As George Lucas pursues his quest to build an art museum in San Francisco’s Presidio, he’s made a strong case that it could explore aspects of popular culture in ambitious new ways.
Less persuasive is the filmmaker’s insistence that his “museum of experience and interaction” should occupy an 8-acre perch facing Crissy Field and the bay.
That’s because there’s a much better location a short walk away: the Palace of Fine Arts. Not only is Bernard Maybeck‘s landmark one of California’s most cherished buildings, it’s also the lone survivor of the 1915 Panama-Pacific International Exposition, the event that reshaped that corner of the city and is cited by Lucas as an inspiration for his proposed structure.
The vast hall that flanks the romantic colonnades and rotunda housed the Exploratorium for 43 years. Now, it faces an uncertain future while the owner, the city’s Recreation and Park Department, prepares to issue a request for long-term tenants.
A big vision
Such a transformation would require farsighted and imaginative preservation. But it’s ingenuity of this sort that has made Lucas a pioneer in digital arts – and the result would embody the aspirations that he has laid out for himself in his latest pursuit.
The site Lucas covets instead is part of the Presidio, the former Army post that’s now part of the Golden Gate National Recreation Area.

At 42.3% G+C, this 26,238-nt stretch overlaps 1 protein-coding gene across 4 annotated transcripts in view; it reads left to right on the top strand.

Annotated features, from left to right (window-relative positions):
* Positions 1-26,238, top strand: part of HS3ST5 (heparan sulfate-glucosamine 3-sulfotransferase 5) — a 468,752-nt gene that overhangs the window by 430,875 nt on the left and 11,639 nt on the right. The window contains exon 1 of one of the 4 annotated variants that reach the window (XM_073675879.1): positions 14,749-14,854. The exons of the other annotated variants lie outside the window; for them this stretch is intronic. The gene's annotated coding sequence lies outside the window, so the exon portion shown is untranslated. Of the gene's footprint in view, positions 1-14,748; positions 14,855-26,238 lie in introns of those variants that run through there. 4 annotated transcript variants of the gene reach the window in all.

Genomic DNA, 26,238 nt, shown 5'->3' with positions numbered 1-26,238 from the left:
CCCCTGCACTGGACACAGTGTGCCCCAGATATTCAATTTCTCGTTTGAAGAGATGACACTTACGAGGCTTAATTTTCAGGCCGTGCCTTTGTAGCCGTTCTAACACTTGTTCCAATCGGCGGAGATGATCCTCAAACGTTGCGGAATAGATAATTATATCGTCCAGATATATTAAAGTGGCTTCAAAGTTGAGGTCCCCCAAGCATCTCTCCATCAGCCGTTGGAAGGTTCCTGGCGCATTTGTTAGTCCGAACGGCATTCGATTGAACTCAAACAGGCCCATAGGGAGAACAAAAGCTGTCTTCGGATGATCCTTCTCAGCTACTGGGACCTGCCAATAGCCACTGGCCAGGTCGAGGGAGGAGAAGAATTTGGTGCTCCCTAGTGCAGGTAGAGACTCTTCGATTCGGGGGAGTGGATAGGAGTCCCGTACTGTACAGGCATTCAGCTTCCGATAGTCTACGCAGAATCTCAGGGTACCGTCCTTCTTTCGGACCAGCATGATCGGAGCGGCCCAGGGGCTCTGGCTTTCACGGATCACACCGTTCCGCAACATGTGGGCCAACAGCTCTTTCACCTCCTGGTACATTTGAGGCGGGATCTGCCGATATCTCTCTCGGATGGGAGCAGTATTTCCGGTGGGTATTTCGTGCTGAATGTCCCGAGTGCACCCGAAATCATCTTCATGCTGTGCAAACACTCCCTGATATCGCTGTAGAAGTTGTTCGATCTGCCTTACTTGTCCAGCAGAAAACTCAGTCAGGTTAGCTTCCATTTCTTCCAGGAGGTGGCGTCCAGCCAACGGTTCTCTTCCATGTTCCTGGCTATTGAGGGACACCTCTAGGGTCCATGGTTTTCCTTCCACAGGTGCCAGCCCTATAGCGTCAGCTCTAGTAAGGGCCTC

His field of dreams is nothing glamorous – currently a parking lot and a former commissary that houses a sporting goods store. But it is situated across from Crissy Field, which in the past 15 years has been reborn as an enthralling waterfront promenade.
It’s also where the parade ground of the Main Post will spill down to the bay, a new landscape to be draped across Doyle Drive, a 1930s viaduct being rebuilt at ground level and renamed the Presidio Parkway.
That future is why the Presidio Trust, which manages the land, last winter invited interested parties to propose a new use for the site: “a cultural facility of international distinction, befitting its location at the Golden Gate and honoring the power of place.”
Sixteen teams responded. Three are still in the running. The Golden Gate National Parks Conservancy proposes “a new civic space” that “connects this space to the Bay Area and the world.” Architecture firm WRNS Studio and Chora, a Washington-based cultural consultant, would build a “hybrid museum, science and nature center.”
The other finalist is Lucas, who has pledged to spend $ 250 million to $ 300 million in his effort to erect a home for his collection of populist art that ranges from Norman Rockwell paintings to props from his “Star Wars” movies.
With a personal fortune estimated at $ 4.2 billion, Lucas has the resources at hand to make his dream a reality. He has lined up support from such politicians as Gov. Jerry Brown, Sen. Dianne Feinstein and San Francisco Mayor Ed Lee.
Even so, plenty of skeptics have asked why this particular wish should be fulfilled on a prime spot within this particular national park.
That’s why the book-length proposal that went to the Presidio Trust last month goes to great lengths to explain how Lucas’ vision is linked to the Presidio and its surroundings. It does this in part by arguing that the museum would be a direct descendant of the Panama-Pacific International Exposition in both mission and design.